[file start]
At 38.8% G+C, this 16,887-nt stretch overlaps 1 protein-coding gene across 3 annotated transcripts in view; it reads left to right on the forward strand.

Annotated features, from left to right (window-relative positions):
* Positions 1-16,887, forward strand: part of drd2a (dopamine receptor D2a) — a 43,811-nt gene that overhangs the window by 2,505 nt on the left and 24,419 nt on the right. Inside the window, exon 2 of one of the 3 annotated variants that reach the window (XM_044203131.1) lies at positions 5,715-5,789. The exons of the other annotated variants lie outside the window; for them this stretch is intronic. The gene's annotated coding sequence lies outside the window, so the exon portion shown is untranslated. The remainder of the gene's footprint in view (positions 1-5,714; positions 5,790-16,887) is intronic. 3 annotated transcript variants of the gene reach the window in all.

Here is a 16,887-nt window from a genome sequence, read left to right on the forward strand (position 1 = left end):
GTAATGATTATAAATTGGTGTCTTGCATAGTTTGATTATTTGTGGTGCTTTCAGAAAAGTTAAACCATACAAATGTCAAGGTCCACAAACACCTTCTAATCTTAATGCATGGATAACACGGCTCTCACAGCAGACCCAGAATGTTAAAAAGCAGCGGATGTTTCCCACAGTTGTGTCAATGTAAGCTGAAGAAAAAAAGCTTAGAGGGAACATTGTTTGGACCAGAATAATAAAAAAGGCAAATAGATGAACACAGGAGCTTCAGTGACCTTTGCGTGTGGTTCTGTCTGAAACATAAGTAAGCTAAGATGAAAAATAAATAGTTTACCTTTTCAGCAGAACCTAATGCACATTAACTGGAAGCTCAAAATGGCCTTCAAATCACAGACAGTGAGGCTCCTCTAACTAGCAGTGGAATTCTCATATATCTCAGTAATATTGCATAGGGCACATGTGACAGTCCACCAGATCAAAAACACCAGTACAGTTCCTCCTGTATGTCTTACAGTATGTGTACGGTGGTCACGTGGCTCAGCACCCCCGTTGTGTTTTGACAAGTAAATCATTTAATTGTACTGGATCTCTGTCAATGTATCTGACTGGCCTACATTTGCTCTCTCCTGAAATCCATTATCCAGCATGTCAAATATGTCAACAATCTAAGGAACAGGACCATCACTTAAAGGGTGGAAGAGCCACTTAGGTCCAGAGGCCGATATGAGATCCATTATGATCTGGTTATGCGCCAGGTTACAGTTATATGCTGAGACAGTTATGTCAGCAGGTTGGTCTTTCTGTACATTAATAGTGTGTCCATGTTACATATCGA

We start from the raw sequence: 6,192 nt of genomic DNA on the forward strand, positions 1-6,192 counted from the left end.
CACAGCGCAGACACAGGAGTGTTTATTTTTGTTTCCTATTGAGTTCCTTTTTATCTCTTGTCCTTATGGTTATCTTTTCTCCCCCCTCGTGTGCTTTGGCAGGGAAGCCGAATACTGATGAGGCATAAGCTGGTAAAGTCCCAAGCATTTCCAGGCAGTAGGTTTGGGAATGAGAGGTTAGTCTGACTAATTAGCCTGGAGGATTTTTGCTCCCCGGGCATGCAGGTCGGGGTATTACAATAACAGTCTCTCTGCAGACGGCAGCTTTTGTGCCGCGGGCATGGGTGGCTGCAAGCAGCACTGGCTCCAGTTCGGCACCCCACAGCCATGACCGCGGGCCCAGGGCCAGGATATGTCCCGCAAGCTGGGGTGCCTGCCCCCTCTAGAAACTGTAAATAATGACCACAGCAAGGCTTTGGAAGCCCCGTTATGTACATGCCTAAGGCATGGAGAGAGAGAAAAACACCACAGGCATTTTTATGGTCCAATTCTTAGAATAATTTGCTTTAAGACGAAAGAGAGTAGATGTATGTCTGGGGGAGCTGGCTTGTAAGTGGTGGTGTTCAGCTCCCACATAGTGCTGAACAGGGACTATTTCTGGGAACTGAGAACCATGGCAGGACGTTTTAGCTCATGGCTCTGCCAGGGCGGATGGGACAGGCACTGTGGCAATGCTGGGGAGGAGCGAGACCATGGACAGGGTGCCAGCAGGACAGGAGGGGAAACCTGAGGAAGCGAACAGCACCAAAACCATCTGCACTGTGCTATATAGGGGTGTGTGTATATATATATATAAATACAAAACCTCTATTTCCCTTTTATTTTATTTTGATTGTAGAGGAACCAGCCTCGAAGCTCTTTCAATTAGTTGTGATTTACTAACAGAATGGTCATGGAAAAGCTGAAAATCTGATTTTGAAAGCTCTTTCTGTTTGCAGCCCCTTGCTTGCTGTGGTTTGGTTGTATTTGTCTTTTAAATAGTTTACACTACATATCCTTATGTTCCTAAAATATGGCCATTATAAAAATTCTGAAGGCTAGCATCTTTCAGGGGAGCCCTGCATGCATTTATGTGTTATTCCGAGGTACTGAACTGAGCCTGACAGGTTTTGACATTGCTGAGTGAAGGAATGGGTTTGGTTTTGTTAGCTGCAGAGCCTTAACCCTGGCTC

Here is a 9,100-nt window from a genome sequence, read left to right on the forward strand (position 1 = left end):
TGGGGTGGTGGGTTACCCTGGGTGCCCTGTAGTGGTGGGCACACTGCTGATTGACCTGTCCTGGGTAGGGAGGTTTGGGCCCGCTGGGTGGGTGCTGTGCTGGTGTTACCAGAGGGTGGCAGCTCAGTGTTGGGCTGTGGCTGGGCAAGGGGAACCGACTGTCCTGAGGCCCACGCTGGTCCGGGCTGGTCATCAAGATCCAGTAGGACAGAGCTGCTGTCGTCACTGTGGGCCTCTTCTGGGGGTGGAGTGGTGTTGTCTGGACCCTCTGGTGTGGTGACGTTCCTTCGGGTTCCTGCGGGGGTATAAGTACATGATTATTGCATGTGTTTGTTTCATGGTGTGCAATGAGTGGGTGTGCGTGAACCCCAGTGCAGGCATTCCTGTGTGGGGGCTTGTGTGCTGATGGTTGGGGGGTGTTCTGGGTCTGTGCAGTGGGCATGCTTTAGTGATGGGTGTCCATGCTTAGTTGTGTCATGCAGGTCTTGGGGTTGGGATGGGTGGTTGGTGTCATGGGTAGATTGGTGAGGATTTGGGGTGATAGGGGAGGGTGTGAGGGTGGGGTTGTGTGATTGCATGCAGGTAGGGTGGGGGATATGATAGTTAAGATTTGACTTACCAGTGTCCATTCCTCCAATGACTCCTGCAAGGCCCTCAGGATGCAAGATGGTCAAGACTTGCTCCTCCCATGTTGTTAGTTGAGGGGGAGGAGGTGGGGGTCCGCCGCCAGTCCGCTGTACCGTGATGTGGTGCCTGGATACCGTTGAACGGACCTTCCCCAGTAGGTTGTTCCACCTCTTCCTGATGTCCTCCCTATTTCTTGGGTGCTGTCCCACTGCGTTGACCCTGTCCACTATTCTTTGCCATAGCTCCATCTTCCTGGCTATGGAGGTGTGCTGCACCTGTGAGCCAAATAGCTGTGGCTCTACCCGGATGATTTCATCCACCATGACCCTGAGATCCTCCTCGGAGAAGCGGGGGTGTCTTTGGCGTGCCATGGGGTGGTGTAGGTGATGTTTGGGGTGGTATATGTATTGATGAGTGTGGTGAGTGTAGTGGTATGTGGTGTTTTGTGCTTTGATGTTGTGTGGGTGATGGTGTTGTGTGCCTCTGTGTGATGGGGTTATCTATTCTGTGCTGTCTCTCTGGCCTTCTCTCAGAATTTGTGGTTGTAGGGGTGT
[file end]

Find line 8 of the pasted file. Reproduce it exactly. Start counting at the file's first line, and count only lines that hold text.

Here is a 9,100-nt window from a genome sequence, read left to right on the forward strand (position 1 = left end):